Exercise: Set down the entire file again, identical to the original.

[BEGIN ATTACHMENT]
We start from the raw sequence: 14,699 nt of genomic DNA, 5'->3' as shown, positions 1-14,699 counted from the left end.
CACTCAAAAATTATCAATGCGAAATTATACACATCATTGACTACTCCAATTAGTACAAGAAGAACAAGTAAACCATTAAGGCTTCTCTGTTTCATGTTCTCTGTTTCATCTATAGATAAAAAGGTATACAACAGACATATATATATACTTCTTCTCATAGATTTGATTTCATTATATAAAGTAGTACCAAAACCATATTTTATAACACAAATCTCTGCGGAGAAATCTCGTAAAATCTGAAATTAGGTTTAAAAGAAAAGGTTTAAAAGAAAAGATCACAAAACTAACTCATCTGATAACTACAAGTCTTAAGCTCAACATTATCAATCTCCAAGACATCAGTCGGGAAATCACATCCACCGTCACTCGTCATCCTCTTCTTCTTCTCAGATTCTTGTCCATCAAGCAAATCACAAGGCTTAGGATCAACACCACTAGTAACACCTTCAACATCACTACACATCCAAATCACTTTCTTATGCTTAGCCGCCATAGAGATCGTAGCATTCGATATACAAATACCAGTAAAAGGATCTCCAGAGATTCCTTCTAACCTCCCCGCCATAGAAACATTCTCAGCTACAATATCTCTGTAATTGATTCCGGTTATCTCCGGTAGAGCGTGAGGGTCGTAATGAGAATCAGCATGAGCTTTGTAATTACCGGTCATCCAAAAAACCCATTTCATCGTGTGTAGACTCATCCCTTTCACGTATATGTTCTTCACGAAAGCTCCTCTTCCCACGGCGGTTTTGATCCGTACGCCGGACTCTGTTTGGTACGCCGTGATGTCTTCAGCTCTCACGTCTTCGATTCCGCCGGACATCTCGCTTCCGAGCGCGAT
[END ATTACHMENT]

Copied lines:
We start from the raw sequence: 14,699 nt of genomic DNA, 5'->3' as shown, positions 1-14,699 counted from the left end.
CACTCAAAAATTATCAATGCGAAATTATACACATCATTGACTACTCCAATTAGTACAAGAAGAACAAGTAAACCATTAAGGCTTCTCTGTTTCATGTTCTCTGTTTCATCTATAGATAAAAAGGTATACAACAGACATATATATATACTTCTTCTCATAGATTTGATTTCATTATATAAAGTAGTACCAAAACCATATTTTATAACACAAATCTCTGCGGAGAAATCTCGTAAAATCTGAAATTAGGTTTAAAAGAAAAGGTTTAAAAGAAAAGATCACAAAACTAACTCATCTGATAACTACAAGTCTTAAGCTCAACATTATCAATCTCCAAGACATCAGTCGGGAAATCACATCCACCGTCACTCGTCATCCTCTTCTTCTTCTCAGATTCTTGTCCATCAAGCAAATCACAAGGCTTAGGATCAACACCACTAGTAACACCTTCAACATCACTACACATCCAAATCACTTTCTTATGCTTAGCCGCCATAGAGATCGTAGCATTCGATATACAAATACCAGTAAAAGGATCTCCAGAGATTCCTTCTAACCTCCCCGCCATAGAAACATTCTCAGCTACAATATCTCTGTAATTGATTCCGGTTATCTCCGGTAGAGCGTGAGGGTCGTAATGAGAATCAGCATGAGCTTTGTAATTACCGGTCATCCAAAAAACCCATTTCATCGTGTGTAGACTCATCCCTTTCACGTATATGTTCTTCACGAAAGCTCCTCTTCCCACGGCGGTTTTGATCCGTACGCCGGACTCTGTTTGGTACGCCGTGATGTCTTCAGCTCTCACGTCTTCGATTCCGCCGGACATCTCGCTTCCGAGCGCGAT